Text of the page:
U.S. House Speaker Boehner: Netanyahu speech to Congress not destructive to Israel relationship

“The president’s national security advisor says it’s destructive for the prime minister of Israel to address the United States Congress. I couldn’t disagree more,” Boehner said.

US Speaker of the House John Boehner (R-OH). (photo credit:REUTERS)

US House of Representatives Speaker John Boehner on Thursday strongly challenged the assertion that Prime Minister Benjamin Netanyahu’s upcoming speech to Congress about nuclear negotiations with Iran would be destructive to US-Israeli relations.

“The president’s national security advisor says it’s destructive for the prime minister of Israel to address the United States Congress. I couldn’t disagree more,” Boehner said at his weekly news conference.

“The American people and both parties in Congress have always stood with Israel and nothing, and no one, could get in the way,” Boehner said.

President Barack Obama and other Democrats have accused Netanyahu and Republicans of injecting partisan politics into the US-Israel relationship since Boehner broke precedent by inviting the Israeli leader to address Congress without consulting the White House or Democratic lawmakers.

Netanyahu is due to join Winston Churchill on March 3 as the only international leader to have addressed a joint meeting of both the Senate and US House of Representatives three times.

Several Democrats have said they will skip the speech. Some said they do not want a foreign leader weighing in on US foreign affairs. Others said they feel it is inappropriate for Netanyahu to address the US Congress just two weeks before Israeli elections.

Susan Rice, President Barack Obama’s national security adviser, warned this week against allowing the US-Israeli relationship to be reduced to a partisan political issue, saying it would be destructive.

Boehner defended the invitation, expressing doubts about the ongoing nuclear talks between Iran and world powers. “What is destructive in my view is making a bad deal that paves the way for a nuclear Iran. That’s destructive,” he said.

Boehner said it was important for the US public to hear what Netanyahu has to say about the “grave threats” Israel faces. “That is why the prime minister is coming, and I’m glad that most of my colleagues, Democrats and Republicans, will be there,” he said.

The Obama administration has urged patience in allowing the United States and other nations to continue talks aimed at curbing Iran’s nuclear energy capacity.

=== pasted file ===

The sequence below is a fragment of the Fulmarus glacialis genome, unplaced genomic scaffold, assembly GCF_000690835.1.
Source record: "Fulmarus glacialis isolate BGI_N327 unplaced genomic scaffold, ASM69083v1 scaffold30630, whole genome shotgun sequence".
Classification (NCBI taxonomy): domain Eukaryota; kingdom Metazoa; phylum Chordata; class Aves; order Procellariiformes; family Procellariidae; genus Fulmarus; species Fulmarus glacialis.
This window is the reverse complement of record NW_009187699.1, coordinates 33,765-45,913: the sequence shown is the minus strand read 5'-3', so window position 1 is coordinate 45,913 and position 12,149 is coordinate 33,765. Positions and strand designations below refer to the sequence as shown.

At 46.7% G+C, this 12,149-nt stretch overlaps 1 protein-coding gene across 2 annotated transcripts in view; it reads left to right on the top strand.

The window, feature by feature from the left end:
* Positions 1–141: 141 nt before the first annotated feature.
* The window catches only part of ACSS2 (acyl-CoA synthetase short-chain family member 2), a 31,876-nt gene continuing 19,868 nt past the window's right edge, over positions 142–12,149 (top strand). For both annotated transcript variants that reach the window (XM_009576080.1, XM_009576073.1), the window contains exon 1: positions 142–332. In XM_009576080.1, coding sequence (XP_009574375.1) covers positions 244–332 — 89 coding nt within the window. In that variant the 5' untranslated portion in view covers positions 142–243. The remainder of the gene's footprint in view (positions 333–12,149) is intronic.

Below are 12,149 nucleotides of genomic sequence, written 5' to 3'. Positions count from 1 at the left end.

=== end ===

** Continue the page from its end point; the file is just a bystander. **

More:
U.S. Secretary of State John F. Kerry said during testimony before the House Foreign Affairs Committee on Wednesday, February 25, 2015:

“Our citizens, our world today is actually, despite ISIL, despite the visible killings that you see and how horrific they are, we are actually living in a period of less daily threat to Americans and to people in the world than normally, less deaths, less violent deaths today than through the last century.”

Former Director of the Defense Intelligence Agency (DIA) Lt. Gen. Michael Flynn (Ret) Says “Kerry Has Lost Touch With Reality.”

Retired Lt. Gen. Michael Flynn, the former director under President Obama for the Defense Intelligence Agency, has been critical of America’s counter-terrorism strategy. On Thursday, February 26, 2015, he said that U.S. Secretary of State Kerry is “out of touch with reality, he clearly is not listening to the entire U.S. intelligence community.”


 (Clapper contradicts John Kerry)

US State Secretary John Kerry


Iranian Foreign Minister Mohammad Javad Zarif shakes hands on January 14, 2015 with US State Secretary John Kerry in Geneva. Zarif said on January 14 that his meeting with his US counterpart was vital for progress on talks on Tehran’s contested nuclear drive. Under an interim deal agreed in November 2013, Iran’s stock of fissile material has been diluted from 20 percent enriched uranium to five percent, in exchange for limited sanctions relief. AFP PHOTO


U.S. National Security Adviser Susan Rice.

U.S. National Security Adviser Susan Rice. Photo by AP

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